Association of cardiac infection with SARS-CoV-2 in confirmed COVID-19 autopsy cases

Research output: Contribution to journalArticlepeer-review

Authors

  • Diana Lindner
  • Antonia Fitzek
  • Hanna Brauninger
  • Ganna Aleshcheva
  • Caroline Edler
  • Kira Meissner
  • Katharina Scherschel
  • Felicitas Escher
  • Heinz-Peter Schultheiss
  • Stefan S Blankenberg
  • Klaus Puschel
  • Dirk Westermann

Colleges, School and Institutes

Abstract

Importance: Severe acute respiratory syndrome coronavirus 2 (SARS-CoV-2) can be documented in various tissues, but the frequency of cardiac involvement as well as possible consequences are unknown. Objective: To evaluate the presence of SARS-CoV-2 in the myocardial tissue from autopsy cases and to document a possible cardiac response to that infection. Design, Setting, and Participants: This cohort study used data from consecutive autopsy cases from Germany between April 8 and April 18, 2020. All patients had tested positive for SARS-CoV-2 in pharyngeal swab tests. Exposures: Patients who died of coronavirus disease 2019. Main Outcomes and Measures: Incidence of SARS-CoV-2 positivity in cardiac tissue as well as CD3 +, CD45 +, and CD68 +cells in the myocardium and gene expression of tumor necrosis growth factor α, interferon γ, chemokine ligand 5, as well as interleukin-6, -8, and -18. Results: Cardiac tissue from 39 consecutive autopsy cases were included. The median (interquartile range) age of patients was 85 (78-89) years, and 23 (59.0%) were women. SARS-CoV-2 could be documented in 24 of 39 patients (61.5%). Viral load above 1000 copies per μg RNA could be documented in 16 of 39 patients (41.0%). A cytokine response panel consisting of 6 proinflammatory genes was increased in those 16 patients compared with 15 patients without any SARS-CoV-2 in the heart. Comparison of 15 patients without cardiac infection with 16 patients with more than 1000 copies revealed no inflammatory cell infiltrates or differences in leukocyte numbers per high power field. Conclusions and Relevance: In this analysis of autopsy cases, viral presence within the myocardium could be documented. While a response to this infection could be reported in cases with higher virus load vs no virus infection, this was not associated with an influx of inflammatory cells. Future investigations should focus on evaluating the long-term consequences of this cardiac involvement.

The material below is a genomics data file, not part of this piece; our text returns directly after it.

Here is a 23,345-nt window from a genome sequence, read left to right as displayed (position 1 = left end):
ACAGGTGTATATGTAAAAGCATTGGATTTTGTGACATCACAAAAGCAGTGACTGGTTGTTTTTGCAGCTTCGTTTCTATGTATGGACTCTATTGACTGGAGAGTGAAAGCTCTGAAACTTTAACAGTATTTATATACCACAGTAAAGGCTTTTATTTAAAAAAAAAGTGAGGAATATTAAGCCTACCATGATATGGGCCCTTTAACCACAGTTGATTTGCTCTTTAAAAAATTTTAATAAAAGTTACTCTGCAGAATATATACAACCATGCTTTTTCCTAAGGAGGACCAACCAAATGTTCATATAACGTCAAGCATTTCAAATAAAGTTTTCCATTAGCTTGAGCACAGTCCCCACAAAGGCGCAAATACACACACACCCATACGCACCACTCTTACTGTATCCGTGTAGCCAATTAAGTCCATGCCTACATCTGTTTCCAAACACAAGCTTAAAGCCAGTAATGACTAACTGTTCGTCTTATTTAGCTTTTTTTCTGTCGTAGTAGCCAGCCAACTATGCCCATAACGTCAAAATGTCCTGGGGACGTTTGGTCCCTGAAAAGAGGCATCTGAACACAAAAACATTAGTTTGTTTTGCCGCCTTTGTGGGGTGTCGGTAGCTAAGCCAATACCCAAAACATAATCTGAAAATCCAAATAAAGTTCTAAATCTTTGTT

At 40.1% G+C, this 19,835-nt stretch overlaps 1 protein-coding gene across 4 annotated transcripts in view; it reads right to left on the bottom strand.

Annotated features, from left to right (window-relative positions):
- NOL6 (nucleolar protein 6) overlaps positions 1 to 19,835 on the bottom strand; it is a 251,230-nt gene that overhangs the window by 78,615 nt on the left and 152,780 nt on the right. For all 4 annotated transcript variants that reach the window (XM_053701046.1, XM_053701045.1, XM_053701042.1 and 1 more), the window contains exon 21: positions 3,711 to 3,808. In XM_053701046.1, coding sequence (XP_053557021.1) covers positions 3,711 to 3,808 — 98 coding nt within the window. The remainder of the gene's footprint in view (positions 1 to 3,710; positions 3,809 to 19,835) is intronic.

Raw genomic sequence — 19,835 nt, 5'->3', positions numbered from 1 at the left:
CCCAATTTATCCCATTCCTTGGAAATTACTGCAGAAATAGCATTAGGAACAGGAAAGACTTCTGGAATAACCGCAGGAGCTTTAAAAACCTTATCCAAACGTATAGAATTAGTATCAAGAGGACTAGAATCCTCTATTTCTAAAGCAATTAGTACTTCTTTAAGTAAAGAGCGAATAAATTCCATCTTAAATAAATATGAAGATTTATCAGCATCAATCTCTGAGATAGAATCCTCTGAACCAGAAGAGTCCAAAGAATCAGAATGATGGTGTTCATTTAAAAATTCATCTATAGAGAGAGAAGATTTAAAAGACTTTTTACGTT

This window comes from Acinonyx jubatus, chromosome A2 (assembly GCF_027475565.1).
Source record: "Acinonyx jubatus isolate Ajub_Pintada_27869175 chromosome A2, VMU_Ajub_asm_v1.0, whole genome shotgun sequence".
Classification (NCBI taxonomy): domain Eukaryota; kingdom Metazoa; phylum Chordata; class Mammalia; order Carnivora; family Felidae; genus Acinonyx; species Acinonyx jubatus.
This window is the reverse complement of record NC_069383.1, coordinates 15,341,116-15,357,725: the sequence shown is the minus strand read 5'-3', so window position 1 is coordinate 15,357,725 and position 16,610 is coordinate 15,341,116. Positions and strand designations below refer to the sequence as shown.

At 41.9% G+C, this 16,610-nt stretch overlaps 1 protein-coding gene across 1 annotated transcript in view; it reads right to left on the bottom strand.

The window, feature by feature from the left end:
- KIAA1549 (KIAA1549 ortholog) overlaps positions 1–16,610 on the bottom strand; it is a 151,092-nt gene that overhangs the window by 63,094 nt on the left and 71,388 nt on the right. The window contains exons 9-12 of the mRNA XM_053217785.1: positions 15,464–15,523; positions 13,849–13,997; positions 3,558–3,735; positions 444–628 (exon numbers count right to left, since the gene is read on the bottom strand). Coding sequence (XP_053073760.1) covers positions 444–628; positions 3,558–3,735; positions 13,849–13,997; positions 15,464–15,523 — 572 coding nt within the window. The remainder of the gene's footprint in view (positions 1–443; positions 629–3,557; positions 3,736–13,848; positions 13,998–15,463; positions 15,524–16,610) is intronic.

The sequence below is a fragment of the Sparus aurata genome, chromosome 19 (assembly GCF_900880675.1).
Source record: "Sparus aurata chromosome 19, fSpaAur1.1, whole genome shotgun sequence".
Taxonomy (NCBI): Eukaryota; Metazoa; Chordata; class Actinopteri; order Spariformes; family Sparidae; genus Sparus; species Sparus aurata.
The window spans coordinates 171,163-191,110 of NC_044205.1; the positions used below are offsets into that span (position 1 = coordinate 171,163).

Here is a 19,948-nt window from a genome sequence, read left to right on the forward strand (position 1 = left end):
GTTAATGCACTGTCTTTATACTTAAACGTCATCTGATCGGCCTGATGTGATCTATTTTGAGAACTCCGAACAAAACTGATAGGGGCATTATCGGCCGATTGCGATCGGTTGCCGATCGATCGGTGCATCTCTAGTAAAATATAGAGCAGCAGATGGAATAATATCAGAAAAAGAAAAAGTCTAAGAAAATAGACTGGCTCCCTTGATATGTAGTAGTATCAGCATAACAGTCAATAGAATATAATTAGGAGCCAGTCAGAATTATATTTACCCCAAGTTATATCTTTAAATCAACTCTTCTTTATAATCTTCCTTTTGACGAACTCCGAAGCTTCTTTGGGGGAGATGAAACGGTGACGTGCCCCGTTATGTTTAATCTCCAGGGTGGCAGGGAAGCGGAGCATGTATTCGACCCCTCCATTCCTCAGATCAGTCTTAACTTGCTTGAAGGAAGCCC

Details

Original languageEnglish
JournalJAMA Cardiology
Early online date27 Jul 2020
Publication statusE-pub ahead of print - 27 Jul 2020